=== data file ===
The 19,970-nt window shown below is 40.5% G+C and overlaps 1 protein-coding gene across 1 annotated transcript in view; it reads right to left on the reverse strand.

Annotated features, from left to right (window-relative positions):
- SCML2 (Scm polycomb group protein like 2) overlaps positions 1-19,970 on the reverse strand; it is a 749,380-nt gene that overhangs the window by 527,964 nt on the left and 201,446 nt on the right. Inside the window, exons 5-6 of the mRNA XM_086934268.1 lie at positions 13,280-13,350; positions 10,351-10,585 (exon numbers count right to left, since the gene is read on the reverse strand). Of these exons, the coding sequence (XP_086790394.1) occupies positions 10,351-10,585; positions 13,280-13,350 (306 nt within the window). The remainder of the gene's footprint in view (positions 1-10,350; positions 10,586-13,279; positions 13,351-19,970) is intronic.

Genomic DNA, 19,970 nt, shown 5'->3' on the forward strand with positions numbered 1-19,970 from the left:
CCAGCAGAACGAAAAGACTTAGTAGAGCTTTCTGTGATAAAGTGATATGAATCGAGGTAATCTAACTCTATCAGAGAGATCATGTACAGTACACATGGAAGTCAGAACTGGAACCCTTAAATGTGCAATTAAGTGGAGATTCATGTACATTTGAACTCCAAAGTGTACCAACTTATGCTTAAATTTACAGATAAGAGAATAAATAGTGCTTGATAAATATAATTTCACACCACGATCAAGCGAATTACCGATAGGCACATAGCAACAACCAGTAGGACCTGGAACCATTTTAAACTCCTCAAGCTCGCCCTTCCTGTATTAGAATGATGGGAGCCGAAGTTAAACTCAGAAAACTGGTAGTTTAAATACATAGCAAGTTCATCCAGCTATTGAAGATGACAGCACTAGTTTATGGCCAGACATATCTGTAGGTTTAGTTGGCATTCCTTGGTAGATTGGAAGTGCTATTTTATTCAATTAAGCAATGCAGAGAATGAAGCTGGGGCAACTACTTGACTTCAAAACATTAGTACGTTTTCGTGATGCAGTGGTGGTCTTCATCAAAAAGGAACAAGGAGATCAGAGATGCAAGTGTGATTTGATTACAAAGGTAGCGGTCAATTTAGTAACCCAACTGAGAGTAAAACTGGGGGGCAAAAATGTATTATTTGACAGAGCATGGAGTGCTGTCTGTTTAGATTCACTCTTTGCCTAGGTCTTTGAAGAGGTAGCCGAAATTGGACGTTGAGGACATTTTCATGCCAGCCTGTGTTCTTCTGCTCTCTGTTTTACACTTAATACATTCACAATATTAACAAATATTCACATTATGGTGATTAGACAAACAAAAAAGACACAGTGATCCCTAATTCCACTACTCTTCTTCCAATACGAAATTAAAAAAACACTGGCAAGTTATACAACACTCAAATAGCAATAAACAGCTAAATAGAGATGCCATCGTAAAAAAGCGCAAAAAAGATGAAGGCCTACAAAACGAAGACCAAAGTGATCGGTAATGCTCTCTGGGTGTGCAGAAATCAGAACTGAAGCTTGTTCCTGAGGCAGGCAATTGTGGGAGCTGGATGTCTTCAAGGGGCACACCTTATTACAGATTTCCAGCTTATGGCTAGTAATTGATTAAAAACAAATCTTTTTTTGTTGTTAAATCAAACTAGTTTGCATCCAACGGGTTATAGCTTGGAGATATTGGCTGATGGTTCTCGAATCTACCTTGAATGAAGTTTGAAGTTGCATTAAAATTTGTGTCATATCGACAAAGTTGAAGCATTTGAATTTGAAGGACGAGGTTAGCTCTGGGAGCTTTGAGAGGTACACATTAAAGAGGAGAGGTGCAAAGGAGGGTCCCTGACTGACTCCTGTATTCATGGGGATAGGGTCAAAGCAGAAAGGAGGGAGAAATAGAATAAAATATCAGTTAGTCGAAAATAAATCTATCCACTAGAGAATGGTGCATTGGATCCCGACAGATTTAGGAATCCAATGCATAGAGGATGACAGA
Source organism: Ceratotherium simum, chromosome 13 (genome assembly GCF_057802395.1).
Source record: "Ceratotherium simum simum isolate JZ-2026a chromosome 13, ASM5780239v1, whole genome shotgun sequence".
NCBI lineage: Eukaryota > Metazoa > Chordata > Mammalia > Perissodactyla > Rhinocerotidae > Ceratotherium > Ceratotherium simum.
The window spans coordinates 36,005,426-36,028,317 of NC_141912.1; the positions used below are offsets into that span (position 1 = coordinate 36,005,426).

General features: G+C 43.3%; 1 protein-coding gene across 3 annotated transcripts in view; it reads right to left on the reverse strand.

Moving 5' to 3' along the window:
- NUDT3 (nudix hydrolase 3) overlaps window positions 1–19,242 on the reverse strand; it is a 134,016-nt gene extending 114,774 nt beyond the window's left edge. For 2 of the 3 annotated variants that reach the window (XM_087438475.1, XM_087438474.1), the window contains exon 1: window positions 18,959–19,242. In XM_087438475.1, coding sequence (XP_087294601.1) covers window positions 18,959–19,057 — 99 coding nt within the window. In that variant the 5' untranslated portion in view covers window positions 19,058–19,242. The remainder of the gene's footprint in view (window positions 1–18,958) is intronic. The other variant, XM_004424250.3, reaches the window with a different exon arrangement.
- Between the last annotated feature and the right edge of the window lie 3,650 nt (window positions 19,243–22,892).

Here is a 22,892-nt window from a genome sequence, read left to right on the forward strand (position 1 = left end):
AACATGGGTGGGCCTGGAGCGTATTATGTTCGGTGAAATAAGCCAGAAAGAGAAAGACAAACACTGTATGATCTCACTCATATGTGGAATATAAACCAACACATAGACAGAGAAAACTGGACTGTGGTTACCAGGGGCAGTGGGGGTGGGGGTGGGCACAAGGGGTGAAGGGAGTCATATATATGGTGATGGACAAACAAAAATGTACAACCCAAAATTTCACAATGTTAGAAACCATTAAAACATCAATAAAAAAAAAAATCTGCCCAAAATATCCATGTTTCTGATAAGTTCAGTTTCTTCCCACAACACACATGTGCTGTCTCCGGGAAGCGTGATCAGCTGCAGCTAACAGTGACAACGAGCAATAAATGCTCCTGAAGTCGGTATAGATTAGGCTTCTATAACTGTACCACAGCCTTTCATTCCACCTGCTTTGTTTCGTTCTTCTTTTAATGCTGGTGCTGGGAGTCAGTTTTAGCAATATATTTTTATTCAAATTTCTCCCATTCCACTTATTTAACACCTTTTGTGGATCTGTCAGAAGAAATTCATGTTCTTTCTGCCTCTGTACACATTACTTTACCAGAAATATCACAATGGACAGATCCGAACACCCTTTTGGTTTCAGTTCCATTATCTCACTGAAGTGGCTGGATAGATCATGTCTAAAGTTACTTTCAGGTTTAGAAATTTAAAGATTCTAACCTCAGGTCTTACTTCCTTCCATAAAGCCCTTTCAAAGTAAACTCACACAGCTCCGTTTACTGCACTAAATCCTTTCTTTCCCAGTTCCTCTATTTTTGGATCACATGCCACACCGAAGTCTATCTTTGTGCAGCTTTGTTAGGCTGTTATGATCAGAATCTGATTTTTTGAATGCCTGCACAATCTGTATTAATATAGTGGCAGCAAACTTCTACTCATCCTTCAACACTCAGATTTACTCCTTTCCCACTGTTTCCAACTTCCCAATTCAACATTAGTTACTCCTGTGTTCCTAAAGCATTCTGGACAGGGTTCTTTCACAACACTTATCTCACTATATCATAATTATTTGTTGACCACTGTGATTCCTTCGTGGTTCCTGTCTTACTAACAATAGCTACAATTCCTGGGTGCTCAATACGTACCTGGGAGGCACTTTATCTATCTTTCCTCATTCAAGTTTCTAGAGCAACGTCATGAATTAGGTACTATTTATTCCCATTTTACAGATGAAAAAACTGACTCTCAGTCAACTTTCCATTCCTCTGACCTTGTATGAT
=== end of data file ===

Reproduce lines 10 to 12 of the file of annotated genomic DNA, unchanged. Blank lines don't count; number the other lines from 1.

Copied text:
General features: G+C 43.3%; 1 protein-coding gene across 3 annotated transcripts in view; it reads right to left on the reverse strand.

Moving 5' to 3' along the window:
- NUDT3 (nudix hydrolase 3) overlaps window positions 1–19,242 on the reverse strand; it is a 134,016-nt gene extending 114,774 nt beyond the window's left edge. For 2 of the 3 annotated variants that reach the window (XM_087438475.1, XM_087438474.1), the window contains exon 1: window positions 18,959–19,242. In XM_087438475.1, coding sequence (XP_087294601.1) covers window positions 18,959–19,057 — 99 coding nt within the window. In that variant the 5' untranslated portion in view covers window positions 19,058–19,242. The remainder of the gene's footprint in view (window positions 1–18,958) is intronic. The other variant, XM_004424250.3, reaches the window with a different exon arrangement.